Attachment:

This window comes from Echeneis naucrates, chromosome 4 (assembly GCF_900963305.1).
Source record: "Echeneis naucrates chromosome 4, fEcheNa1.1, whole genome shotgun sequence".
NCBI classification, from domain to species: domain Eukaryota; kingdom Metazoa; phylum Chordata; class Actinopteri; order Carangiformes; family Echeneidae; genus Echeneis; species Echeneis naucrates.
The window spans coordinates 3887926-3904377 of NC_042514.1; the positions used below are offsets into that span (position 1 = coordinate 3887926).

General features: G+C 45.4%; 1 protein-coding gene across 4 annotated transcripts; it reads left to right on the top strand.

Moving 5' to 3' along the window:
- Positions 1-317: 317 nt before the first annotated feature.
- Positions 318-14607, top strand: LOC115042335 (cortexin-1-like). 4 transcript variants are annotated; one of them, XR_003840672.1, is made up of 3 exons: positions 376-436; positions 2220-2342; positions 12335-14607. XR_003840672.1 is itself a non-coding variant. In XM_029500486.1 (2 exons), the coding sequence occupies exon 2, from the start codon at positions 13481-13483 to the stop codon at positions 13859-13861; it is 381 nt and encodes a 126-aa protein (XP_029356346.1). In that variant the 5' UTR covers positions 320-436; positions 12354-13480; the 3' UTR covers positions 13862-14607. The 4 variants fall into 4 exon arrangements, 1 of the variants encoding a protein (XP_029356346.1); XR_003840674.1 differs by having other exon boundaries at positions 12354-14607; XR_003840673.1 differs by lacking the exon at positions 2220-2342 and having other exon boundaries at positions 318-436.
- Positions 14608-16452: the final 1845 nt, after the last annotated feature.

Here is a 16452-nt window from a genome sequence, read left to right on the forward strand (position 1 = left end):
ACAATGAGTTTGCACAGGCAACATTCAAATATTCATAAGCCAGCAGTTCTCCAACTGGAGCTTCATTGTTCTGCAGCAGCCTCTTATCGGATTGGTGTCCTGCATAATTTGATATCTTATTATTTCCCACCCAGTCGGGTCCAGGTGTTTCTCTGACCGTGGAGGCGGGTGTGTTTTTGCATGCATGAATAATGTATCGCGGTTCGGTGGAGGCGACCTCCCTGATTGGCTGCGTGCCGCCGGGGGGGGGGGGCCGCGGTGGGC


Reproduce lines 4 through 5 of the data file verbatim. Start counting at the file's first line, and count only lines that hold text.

The window spans coordinates 3887926-3904377 of NC_042514.1; the positions used below are offsets into that span (position 1 = coordinate 3887926).

General features: G+C 45.4%; 1 protein-coding gene across 4 annotated transcripts; it reads left to right on the top strand.